The story opens in the mid-1950s, as the country is ruled by the French, who are in large cities, far away from the villagers. The narrative proceeds to the early 1960s, when the Viet Cong inhabit the village to try and convince the people that they will help them achieve a unified country. Later the government troops and then the American forces take over the village and everyone's life is turned upside down.

Le Ly must leave the village; she eventually meets a quiet Marine sergeant named Steve Butler, who wins over her affection and soon marries her and then moves Le Ly and her son to his home in Southern California. The obvious changes in lifestyle - for both Le Ly and Steve - provide the dramatic turns in the second part of the story.

The third act has Le Ly return with her family to her village; her reunion with her mother is a beautiful and touching moment in this film. She has suffered tragedy and has also celebrated many beautiful moments in her life (the birth of her sons) and now realizes the meaning of her teachings as a young girl. The final passage of Le Ly, read in a voice over, as we watch her walk through a vast rice field dressed in a lovely white dress, is quite moving:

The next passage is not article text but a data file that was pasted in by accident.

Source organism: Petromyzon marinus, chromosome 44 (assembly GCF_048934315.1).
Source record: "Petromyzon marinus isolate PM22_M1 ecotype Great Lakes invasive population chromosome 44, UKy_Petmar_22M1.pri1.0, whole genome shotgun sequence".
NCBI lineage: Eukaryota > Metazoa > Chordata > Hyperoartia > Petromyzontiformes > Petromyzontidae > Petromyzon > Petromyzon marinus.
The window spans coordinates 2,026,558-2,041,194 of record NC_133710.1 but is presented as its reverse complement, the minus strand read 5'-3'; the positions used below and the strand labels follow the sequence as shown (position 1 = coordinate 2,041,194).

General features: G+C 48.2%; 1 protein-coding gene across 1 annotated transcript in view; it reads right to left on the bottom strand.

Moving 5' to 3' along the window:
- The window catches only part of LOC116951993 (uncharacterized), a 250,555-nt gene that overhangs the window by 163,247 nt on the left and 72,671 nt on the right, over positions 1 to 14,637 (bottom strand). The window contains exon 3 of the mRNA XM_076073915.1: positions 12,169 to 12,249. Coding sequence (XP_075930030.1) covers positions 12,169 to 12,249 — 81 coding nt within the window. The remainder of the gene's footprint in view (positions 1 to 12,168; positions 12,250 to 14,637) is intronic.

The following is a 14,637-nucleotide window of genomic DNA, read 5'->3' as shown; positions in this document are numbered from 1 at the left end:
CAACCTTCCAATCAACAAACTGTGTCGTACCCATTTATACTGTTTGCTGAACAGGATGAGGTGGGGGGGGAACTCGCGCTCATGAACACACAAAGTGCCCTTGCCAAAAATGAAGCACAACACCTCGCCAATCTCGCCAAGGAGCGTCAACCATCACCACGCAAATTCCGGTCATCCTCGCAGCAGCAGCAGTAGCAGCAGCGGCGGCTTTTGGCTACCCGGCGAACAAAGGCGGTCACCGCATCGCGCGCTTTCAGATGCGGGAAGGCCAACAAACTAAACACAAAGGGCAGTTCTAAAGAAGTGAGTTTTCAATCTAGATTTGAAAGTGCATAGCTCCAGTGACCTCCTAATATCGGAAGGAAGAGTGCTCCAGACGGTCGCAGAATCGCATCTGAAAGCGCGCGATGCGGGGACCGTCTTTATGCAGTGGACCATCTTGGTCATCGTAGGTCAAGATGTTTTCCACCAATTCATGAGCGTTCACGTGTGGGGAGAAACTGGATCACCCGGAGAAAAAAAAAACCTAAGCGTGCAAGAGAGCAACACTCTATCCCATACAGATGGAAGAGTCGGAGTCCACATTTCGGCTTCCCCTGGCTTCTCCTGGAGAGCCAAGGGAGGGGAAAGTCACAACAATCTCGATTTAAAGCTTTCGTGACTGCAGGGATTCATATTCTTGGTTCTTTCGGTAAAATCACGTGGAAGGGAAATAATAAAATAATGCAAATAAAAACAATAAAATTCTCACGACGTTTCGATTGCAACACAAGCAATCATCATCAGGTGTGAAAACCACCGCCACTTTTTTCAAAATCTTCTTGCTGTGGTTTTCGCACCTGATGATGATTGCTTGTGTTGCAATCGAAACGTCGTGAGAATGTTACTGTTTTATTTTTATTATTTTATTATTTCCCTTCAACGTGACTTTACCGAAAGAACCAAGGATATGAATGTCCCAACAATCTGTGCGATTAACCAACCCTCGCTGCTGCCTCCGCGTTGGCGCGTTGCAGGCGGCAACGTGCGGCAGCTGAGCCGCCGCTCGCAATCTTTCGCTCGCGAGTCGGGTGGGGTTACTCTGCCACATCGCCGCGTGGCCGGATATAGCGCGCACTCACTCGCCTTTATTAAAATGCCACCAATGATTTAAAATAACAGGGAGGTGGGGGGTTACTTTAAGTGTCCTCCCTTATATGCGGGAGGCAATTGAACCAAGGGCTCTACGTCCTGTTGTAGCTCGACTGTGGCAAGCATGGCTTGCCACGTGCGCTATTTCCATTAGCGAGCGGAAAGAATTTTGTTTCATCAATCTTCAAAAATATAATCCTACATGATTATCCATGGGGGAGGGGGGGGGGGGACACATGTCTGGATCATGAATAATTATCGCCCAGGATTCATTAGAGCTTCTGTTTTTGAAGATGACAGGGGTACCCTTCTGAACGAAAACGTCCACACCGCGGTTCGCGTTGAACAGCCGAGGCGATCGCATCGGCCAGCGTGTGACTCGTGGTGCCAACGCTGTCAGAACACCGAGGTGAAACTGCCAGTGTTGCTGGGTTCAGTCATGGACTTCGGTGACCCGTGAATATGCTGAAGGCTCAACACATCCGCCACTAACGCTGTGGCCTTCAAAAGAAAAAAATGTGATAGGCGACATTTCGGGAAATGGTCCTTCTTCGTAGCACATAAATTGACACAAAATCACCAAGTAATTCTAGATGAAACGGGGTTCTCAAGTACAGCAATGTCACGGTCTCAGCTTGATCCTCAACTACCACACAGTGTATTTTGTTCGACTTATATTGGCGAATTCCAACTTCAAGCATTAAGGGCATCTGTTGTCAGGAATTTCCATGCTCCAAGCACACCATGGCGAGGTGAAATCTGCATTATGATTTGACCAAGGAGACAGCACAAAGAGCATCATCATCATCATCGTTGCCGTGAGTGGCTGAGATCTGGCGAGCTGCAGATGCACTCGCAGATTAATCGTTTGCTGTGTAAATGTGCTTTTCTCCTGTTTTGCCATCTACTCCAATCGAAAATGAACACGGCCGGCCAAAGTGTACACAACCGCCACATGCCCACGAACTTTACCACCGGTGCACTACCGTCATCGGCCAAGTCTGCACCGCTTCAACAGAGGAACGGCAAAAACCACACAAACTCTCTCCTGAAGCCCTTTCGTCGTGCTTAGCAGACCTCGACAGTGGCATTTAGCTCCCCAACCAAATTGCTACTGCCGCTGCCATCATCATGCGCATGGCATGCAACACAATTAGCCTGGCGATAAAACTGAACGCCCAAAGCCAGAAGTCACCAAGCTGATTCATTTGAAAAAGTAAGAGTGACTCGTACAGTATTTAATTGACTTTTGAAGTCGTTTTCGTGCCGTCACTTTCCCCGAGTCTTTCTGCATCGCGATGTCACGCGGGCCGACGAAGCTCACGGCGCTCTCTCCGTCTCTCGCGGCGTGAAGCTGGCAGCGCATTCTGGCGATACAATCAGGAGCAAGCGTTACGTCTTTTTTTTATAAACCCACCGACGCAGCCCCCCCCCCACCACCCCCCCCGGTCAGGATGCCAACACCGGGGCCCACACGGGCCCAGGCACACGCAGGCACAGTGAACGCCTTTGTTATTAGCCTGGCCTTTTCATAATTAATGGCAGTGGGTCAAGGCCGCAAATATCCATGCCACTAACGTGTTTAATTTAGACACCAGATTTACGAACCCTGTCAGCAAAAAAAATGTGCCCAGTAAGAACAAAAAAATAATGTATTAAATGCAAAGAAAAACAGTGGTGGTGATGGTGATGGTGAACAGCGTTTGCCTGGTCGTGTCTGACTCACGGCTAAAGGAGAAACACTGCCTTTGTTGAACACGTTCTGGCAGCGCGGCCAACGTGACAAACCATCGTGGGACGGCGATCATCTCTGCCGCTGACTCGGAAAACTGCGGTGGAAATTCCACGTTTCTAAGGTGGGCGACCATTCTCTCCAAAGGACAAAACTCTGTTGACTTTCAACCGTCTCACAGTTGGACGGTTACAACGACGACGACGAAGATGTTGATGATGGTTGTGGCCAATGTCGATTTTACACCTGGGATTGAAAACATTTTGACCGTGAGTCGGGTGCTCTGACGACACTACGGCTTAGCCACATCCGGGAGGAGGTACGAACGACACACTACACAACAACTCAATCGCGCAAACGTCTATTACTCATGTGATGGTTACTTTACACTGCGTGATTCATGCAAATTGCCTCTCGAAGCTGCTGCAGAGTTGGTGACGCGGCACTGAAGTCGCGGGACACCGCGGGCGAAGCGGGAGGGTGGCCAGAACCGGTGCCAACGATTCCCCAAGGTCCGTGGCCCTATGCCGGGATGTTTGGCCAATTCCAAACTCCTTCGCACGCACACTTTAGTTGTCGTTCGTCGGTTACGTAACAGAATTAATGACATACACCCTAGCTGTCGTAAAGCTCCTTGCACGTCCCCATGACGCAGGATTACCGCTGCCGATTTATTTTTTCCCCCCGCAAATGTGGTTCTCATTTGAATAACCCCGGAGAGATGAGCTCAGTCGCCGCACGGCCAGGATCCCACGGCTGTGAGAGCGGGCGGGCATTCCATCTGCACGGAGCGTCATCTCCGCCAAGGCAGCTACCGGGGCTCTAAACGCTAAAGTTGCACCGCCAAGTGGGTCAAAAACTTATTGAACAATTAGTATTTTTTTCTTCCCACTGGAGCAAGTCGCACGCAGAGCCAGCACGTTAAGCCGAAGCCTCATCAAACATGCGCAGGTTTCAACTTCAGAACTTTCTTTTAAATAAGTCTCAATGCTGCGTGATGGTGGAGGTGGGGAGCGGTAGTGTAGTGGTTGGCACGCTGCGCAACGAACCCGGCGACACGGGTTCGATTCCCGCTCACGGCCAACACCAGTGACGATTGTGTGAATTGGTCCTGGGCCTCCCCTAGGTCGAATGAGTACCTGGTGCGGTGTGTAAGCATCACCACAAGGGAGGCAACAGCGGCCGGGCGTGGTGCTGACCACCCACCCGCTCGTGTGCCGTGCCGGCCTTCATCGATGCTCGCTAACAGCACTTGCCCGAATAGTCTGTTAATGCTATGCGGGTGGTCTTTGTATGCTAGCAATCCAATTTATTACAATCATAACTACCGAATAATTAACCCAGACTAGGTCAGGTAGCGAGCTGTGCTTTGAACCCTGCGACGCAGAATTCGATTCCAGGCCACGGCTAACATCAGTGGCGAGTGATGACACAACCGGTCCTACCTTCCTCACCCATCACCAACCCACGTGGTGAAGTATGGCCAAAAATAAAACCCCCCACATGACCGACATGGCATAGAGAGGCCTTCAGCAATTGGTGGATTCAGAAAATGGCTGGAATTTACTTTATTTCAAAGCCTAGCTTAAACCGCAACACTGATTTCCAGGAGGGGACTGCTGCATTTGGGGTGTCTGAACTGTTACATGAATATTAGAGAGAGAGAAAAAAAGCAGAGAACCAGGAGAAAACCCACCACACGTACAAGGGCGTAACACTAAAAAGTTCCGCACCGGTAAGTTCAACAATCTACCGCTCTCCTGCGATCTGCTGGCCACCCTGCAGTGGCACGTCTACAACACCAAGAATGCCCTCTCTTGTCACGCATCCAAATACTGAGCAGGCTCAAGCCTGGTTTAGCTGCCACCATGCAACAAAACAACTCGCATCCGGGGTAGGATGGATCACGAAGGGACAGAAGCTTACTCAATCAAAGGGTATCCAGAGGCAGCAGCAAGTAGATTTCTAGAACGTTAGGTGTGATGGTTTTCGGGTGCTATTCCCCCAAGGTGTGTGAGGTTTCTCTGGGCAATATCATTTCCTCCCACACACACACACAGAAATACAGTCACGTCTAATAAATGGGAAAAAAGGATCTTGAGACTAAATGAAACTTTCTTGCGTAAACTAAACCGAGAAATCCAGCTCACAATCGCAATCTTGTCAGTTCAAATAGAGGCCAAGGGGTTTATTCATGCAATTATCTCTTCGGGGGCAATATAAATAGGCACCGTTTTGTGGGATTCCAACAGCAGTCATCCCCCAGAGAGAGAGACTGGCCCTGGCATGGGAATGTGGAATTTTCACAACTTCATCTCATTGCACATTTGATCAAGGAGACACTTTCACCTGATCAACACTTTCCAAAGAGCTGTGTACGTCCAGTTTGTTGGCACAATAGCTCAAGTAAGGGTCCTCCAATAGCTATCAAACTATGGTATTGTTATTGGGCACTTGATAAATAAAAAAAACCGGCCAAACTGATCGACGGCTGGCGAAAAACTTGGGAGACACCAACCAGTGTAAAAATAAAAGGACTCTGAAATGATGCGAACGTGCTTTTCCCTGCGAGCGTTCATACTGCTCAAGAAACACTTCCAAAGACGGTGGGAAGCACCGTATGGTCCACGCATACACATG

It is my fate to be in between heaven and earth. When we resist our fate, we suffer. When we accept it, we are happy... Lasting victories are won in the heart, not on this land or that. 

It is a fitting and beautiful end to this film; we then learn that Le Ly who now lives in California, has built several health clinics in Vietnam through the East Meets West Foundation.

For those who know Oliver Stone only by his testosterone-themed films about sports, political power, financial dealings or the struggles of soldiers in combat, you owe it to yourself to see Heaven and Earth. At least for this one work, the director shows that he can make a spiritual film that resonates with its lovely message of understanding. I for one, hope that he can make another film with this purpose and meaning.